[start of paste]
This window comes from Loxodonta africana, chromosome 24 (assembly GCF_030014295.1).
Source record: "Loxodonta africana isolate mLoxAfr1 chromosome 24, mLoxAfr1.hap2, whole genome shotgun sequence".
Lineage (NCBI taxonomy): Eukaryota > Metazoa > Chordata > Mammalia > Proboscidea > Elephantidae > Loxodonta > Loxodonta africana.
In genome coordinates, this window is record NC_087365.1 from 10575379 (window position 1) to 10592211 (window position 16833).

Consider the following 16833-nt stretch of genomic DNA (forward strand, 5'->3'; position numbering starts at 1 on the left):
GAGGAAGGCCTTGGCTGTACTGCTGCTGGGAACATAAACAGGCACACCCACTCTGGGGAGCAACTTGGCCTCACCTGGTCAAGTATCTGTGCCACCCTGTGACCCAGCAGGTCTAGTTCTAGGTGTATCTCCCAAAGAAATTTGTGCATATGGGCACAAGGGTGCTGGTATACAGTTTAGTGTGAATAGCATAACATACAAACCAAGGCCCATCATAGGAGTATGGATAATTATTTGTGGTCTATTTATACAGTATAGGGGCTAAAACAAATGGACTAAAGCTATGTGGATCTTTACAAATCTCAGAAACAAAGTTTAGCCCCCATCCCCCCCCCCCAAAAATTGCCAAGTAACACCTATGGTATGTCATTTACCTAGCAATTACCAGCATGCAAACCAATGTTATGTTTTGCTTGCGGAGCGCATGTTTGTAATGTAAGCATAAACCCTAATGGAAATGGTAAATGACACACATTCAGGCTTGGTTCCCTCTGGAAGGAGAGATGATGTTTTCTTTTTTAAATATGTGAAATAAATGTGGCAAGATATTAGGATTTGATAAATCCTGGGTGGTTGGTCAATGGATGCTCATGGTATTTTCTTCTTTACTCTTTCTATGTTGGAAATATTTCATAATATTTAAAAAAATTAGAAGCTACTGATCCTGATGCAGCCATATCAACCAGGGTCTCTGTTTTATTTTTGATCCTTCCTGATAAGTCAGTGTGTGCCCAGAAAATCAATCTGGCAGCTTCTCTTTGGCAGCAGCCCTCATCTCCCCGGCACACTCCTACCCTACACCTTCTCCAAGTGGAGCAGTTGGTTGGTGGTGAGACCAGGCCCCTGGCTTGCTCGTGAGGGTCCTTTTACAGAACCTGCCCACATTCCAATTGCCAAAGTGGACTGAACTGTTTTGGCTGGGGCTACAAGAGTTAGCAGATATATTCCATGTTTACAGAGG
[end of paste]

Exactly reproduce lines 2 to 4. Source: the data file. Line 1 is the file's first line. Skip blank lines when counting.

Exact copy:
Source record: "Loxodonta africana isolate mLoxAfr1 chromosome 24, mLoxAfr1.hap2, whole genome shotgun sequence".
Lineage (NCBI taxonomy): Eukaryota > Metazoa > Chordata > Mammalia > Proboscidea > Elephantidae > Loxodonta > Loxodonta africana.
In genome coordinates, this window is record NC_087365.1 from 10575379 (window position 1) to 10592211 (window position 16833).